In 1921, with no formal training in psychiatry, he went to St. Elizabeth Hospital in Washington, DC, where he became closely acquainted with William Alanson White, one of America’s best-known neuropsychiatrists. At St. Elizabeth, Sullivan had his first opportunity to work with large numbers of schizophrenic pa- tients. While in Washington, he began an association with the Medical School of the University of Maryland and with the Sheppard and Enoch Pratt Hospital in Towson, Maryland. During this Baltimore period of his life, he conducted intensive studies of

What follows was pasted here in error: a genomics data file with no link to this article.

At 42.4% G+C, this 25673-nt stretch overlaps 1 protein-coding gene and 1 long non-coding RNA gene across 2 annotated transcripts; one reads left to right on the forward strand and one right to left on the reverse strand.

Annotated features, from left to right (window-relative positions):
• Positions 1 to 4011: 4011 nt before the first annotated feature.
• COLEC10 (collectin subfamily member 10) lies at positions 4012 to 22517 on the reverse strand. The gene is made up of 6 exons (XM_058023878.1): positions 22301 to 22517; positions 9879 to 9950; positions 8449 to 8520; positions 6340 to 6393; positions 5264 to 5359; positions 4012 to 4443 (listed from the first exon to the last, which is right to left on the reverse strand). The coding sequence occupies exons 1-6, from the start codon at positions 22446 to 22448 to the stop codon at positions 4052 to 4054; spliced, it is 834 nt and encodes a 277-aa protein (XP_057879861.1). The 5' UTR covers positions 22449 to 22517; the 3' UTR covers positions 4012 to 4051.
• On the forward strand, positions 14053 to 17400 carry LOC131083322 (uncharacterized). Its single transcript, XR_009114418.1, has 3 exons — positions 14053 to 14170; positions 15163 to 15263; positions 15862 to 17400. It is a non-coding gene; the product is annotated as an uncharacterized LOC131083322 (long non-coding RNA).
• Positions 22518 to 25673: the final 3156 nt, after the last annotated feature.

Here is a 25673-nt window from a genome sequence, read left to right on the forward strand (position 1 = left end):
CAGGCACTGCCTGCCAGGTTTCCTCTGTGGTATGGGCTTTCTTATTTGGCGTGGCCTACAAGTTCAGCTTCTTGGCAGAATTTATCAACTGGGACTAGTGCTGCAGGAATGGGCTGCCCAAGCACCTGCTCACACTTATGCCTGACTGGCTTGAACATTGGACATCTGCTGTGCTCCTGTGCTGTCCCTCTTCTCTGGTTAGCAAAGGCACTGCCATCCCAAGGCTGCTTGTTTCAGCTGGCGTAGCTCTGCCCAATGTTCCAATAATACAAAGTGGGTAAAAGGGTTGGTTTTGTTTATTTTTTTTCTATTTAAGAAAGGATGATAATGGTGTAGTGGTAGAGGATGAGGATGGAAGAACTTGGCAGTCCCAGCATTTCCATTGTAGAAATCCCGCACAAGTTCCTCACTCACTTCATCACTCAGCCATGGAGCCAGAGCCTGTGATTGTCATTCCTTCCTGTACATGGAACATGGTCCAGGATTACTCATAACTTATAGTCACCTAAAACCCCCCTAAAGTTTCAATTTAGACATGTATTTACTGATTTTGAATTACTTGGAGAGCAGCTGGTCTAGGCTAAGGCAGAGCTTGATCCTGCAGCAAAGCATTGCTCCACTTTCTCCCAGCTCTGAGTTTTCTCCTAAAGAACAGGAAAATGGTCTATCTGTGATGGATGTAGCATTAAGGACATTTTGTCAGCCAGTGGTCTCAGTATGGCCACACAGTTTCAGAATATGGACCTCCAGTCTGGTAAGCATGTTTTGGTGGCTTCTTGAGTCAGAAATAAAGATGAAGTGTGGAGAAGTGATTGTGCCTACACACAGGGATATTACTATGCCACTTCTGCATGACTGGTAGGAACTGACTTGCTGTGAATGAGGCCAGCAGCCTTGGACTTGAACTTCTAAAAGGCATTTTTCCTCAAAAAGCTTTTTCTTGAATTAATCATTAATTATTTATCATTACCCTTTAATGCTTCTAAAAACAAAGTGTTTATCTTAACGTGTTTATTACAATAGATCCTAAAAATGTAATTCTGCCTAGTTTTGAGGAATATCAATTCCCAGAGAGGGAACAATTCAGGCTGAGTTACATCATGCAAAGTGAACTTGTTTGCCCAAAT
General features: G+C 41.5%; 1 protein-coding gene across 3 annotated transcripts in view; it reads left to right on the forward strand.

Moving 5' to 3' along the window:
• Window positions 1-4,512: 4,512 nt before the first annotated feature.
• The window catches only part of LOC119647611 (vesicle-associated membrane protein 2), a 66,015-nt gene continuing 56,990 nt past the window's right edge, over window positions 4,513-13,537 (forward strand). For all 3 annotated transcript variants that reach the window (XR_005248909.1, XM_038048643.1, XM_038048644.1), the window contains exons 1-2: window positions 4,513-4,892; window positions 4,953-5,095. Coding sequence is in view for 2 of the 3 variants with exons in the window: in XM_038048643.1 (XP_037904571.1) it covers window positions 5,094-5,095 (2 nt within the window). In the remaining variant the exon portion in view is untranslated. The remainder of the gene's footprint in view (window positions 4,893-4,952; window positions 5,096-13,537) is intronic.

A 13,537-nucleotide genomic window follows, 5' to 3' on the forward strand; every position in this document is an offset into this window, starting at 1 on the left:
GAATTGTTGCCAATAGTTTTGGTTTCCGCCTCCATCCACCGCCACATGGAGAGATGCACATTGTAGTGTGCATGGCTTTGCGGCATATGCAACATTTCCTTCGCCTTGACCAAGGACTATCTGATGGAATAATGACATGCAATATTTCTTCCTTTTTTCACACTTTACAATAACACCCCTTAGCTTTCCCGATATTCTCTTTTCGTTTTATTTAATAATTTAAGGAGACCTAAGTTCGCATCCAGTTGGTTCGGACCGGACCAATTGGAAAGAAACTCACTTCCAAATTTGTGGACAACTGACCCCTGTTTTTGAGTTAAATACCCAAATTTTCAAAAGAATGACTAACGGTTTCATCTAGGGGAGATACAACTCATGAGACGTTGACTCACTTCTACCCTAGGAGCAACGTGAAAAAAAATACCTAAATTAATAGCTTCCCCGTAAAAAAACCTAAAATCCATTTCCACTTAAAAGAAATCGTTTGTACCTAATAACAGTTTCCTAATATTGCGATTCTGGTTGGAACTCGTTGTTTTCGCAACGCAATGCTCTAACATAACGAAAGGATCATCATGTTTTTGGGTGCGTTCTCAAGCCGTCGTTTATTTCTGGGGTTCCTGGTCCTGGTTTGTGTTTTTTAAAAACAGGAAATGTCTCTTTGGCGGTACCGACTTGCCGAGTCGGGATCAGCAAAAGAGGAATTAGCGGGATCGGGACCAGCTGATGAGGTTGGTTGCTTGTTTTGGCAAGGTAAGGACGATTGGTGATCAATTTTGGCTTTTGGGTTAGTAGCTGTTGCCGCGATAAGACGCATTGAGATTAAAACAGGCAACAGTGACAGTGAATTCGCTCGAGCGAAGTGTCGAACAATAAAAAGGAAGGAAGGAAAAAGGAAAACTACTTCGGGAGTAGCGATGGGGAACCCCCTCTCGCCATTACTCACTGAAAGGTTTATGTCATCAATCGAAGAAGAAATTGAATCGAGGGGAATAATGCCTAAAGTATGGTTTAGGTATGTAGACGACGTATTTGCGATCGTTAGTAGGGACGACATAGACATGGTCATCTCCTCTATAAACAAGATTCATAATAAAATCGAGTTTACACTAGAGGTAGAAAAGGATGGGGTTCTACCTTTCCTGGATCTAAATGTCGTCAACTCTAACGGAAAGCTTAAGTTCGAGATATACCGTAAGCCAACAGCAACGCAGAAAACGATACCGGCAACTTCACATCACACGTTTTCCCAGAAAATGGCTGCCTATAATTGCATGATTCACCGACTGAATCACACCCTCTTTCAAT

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schizophrenia, which led to his first hunches about the importance of interpersonal relationships. In trying to make sense out of the speech of schizophrenic patients, Sullivan concluded that their illness was a means of coping with the anxiety gener- ated from social and interpersonal environments. His experiences as a practicing cli- nician gradually transformed themselves into the beginnings of an interpersonal the- ory of psychiatry.